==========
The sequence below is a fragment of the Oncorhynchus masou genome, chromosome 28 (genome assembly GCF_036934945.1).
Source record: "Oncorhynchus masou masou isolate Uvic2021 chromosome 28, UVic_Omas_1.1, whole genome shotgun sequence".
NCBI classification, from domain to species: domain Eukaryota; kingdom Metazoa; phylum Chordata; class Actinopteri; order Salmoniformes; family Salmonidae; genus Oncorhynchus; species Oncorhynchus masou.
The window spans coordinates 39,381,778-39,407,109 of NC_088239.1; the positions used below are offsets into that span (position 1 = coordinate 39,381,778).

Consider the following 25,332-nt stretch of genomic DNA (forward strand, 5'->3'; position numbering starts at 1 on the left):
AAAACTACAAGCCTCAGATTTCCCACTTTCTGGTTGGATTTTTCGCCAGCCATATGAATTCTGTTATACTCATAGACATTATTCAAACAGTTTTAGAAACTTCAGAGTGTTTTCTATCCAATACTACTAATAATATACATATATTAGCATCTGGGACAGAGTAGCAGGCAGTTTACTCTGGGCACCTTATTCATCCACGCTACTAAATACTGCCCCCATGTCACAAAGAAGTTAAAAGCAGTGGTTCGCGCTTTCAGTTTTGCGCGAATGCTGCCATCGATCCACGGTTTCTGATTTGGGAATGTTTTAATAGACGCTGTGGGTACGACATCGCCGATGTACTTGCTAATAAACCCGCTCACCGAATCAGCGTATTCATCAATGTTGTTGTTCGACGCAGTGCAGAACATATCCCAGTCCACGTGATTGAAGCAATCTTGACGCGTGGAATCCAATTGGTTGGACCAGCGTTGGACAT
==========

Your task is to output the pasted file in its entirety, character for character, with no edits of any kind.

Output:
The sequence below is a fragment of the Oncorhynchus masou genome, chromosome 28 (genome assembly GCF_036934945.1).
Source record: "Oncorhynchus masou masou isolate Uvic2021 chromosome 28, UVic_Omas_1.1, whole genome shotgun sequence".
NCBI classification, from domain to species: domain Eukaryota; kingdom Metazoa; phylum Chordata; class Actinopteri; order Salmoniformes; family Salmonidae; genus Oncorhynchus; species Oncorhynchus masou.
The window spans coordinates 39,381,778-39,407,109 of NC_088239.1; the positions used below are offsets into that span (position 1 = coordinate 39,381,778).

Consider the following 25,332-nt stretch of genomic DNA (forward strand, 5'->3'; position numbering starts at 1 on the left):
AAAACTACAAGCCTCAGATTTCCCACTTTCTGGTTGGATTTTTCGCCAGCCATATGAATTCTGTTATACTCATAGACATTATTCAAACAGTTTTAGAAACTTCAGAGTGTTTTCTATCCAATACTACTAATAATATACATATATTAGCATCTGGGACAGAGTAGCAGGCAGTTTACTCTGGGCACCTTATTCATCCACGCTACTAAATACTGCCCCCATGTCACAAAGAAGTTAAAAGCAGTGGTTCGCGCTTTCAGTTTTGCGCGAATGCTGCCATCGATCCACGGTTTCTGATTTGGGAATGTTTTAATAGACGCTGTGGGTACGACATCGCCGATGTACTTGCTAATAAACCCGCTCACCGAATCAGCGTATTCATCAATGTTGTTGTTCGACGCAGTGCAGAACATATCCCAGTCCACGTGATTGAAGCAATCTTGACGCGTGGAATCCAATTGGTTGGACCAGCGTTGGACAT